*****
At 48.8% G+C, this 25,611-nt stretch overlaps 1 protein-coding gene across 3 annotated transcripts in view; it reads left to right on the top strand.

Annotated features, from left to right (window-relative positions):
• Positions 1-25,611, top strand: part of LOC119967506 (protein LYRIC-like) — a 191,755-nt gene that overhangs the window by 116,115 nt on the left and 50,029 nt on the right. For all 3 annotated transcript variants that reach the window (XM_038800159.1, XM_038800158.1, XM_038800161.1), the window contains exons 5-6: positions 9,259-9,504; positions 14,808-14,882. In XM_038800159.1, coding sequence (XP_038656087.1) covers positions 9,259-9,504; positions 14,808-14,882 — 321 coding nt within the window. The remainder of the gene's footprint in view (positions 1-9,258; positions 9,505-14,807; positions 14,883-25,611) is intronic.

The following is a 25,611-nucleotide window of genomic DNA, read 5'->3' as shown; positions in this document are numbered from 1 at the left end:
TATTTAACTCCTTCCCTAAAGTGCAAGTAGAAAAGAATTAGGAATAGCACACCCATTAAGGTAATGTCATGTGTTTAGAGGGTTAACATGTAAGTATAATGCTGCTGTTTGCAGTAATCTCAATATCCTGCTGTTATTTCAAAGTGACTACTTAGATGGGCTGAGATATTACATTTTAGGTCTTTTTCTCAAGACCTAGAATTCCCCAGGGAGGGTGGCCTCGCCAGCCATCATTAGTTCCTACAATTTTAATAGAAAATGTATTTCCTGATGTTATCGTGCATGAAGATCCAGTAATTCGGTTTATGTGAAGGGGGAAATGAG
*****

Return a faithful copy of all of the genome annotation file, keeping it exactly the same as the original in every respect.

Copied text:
At 48.8% G+C, this 25,611-nt stretch overlaps 1 protein-coding gene across 3 annotated transcripts in view; it reads left to right on the top strand.

Annotated features, from left to right (window-relative positions):
• Positions 1-25,611, top strand: part of LOC119967506 (protein LYRIC-like) — a 191,755-nt gene that overhangs the window by 116,115 nt on the left and 50,029 nt on the right. For all 3 annotated transcript variants that reach the window (XM_038800159.1, XM_038800158.1, XM_038800161.1), the window contains exons 5-6: positions 9,259-9,504; positions 14,808-14,882. In XM_038800159.1, coding sequence (XP_038656087.1) covers positions 9,259-9,504; positions 14,808-14,882 — 321 coding nt within the window. The remainder of the gene's footprint in view (positions 1-9,258; positions 9,505-14,807; positions 14,883-25,611) is intronic.

The following is a 25,611-nucleotide window of genomic DNA, read 5'->3' as shown; positions in this document are numbered from 1 at the left end:
TATTTAACTCCTTCCCTAAAGTGCAAGTAGAAAAGAATTAGGAATAGCACACCCATTAAGGTAATGTCATGTGTTTAGAGGGTTAACATGTAAGTATAATGCTGCTGTTTGCAGTAATCTCAATATCCTGCTGTTATTTCAAAGTGACTACTTAGATGGGCTGAGATATTACATTTTAGGTCTTTTTCTCAAGACCTAGAATTCCCCAGGGAGGGTGGCCTCGCCAGCCATCATTAGTTCCTACAATTTTAATAGAAAATGTATTTCCTGATGTTATCGTGCATGAAGATCCAGTAATTCGGTTTATGTGAAGGGGGAAATGAG